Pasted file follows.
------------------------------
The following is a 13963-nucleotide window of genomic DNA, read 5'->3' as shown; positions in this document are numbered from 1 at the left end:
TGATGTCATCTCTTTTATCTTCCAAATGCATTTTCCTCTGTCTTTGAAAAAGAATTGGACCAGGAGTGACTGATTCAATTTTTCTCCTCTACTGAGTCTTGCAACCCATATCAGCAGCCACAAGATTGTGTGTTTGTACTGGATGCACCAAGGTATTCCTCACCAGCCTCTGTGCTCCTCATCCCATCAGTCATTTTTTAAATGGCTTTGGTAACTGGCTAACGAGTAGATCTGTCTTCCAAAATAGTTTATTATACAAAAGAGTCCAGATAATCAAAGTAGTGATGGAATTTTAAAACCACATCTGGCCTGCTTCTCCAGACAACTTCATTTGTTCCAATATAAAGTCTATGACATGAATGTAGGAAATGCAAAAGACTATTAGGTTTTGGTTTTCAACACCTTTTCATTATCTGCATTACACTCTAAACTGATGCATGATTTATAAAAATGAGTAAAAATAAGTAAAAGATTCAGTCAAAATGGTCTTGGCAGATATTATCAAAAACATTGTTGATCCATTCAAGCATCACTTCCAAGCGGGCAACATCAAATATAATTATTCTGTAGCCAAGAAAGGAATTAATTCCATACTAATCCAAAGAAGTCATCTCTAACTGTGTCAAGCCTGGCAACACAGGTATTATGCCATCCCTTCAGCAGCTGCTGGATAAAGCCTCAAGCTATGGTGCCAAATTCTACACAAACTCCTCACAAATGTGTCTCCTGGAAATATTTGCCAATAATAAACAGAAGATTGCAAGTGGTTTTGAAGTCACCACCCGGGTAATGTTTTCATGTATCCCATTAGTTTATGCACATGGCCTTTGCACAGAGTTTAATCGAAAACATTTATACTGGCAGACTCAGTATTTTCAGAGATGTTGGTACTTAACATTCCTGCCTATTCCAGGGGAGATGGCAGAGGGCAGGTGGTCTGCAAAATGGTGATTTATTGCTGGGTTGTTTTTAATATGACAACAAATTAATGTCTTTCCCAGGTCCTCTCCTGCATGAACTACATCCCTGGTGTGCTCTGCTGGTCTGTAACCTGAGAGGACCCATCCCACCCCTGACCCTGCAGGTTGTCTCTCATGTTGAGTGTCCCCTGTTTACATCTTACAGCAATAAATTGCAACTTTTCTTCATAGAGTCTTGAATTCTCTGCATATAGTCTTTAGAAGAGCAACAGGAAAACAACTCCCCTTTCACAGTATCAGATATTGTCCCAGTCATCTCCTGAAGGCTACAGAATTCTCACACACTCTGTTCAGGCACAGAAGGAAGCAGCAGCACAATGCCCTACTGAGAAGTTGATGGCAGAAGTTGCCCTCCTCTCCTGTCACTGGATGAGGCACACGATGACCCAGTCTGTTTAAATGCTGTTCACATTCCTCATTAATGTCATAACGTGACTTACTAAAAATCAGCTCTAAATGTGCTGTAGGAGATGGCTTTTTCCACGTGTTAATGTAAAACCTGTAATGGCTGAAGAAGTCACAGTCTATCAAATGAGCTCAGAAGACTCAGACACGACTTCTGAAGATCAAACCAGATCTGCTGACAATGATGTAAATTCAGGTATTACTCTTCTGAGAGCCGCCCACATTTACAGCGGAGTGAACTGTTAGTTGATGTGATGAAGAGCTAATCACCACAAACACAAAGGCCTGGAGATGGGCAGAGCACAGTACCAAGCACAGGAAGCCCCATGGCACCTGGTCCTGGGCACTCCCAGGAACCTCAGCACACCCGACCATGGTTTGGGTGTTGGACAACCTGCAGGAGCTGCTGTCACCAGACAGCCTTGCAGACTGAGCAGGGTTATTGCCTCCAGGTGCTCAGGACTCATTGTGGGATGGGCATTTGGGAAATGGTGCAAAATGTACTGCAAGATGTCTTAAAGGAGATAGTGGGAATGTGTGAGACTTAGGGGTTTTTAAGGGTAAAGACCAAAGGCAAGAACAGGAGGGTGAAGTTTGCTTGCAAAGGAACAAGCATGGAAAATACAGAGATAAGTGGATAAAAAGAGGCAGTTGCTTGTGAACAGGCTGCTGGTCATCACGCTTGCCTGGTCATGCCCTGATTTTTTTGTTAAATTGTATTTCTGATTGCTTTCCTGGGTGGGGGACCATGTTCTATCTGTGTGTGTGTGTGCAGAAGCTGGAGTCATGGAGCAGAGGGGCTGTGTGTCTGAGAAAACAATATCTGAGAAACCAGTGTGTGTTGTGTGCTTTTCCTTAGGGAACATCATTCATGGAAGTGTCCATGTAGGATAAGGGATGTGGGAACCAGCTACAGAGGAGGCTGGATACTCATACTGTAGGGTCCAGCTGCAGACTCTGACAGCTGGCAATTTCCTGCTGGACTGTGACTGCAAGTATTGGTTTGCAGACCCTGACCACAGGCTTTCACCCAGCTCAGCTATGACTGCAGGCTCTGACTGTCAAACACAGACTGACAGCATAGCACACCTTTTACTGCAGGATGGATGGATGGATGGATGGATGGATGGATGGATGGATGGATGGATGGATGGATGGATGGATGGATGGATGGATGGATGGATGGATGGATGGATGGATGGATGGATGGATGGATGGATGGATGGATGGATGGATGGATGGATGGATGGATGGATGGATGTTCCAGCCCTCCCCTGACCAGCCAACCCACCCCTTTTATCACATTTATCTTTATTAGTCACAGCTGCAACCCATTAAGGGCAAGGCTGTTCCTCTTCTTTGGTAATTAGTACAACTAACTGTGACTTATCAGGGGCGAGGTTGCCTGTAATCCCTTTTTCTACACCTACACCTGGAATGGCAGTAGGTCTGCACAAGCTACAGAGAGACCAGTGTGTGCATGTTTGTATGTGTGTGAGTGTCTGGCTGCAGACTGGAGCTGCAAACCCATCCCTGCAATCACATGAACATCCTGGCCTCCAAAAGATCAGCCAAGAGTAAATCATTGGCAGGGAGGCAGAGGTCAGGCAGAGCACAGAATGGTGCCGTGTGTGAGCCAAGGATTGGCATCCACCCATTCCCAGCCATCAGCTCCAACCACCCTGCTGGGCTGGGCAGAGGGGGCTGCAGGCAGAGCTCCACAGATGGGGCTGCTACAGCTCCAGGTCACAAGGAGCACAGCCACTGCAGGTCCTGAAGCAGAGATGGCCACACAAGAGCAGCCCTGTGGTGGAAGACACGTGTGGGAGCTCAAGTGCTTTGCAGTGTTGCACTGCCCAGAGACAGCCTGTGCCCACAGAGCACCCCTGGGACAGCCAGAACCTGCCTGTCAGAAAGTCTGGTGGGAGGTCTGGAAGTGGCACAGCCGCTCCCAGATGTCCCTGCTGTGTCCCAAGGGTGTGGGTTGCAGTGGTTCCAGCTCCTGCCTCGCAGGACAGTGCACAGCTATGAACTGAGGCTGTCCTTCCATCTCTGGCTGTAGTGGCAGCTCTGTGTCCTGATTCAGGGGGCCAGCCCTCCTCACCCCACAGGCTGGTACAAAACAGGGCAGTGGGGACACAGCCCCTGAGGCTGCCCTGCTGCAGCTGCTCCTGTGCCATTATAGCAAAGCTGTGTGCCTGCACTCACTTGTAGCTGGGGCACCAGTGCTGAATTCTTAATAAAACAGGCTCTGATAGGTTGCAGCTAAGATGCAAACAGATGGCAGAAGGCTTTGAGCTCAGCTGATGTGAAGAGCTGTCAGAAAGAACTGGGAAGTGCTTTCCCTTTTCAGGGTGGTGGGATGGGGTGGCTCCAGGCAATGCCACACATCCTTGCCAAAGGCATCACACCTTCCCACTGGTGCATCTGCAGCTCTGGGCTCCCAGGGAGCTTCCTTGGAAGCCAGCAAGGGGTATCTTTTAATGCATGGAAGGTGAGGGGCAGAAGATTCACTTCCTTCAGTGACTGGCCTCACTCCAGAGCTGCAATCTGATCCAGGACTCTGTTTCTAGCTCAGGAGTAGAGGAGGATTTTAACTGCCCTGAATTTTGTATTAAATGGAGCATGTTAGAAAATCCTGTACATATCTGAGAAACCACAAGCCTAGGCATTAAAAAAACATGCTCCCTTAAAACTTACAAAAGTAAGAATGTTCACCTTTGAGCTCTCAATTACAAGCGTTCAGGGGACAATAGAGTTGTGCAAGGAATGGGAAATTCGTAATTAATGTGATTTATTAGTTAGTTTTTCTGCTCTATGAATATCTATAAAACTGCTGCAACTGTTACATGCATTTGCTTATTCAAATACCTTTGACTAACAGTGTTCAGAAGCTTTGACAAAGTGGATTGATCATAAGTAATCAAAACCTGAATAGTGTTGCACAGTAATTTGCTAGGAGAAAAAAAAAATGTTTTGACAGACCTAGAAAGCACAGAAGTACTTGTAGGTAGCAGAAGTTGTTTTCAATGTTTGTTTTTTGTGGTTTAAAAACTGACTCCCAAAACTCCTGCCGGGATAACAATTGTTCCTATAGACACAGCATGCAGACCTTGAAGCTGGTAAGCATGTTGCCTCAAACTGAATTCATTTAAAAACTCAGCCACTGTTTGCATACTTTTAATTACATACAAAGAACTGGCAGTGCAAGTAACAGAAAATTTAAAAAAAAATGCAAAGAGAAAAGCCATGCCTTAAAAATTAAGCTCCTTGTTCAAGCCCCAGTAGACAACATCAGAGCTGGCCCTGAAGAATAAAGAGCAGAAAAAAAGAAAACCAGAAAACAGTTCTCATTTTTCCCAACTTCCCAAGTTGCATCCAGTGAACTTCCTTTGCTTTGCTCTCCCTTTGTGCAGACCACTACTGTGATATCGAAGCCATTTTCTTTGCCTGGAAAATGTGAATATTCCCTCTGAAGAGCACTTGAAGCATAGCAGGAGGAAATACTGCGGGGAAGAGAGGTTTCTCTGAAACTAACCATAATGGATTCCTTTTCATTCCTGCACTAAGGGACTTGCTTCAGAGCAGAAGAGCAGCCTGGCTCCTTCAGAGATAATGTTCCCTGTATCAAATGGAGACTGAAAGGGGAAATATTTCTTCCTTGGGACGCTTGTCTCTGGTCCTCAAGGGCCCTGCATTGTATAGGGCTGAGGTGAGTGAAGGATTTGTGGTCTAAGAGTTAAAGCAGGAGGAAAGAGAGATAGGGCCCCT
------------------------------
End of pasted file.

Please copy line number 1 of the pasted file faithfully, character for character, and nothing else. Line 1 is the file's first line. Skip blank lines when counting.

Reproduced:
The following is a 13963-nucleotide window of genomic DNA, read 5'->3' as shown; positions in this document are numbered from 1 at the left end: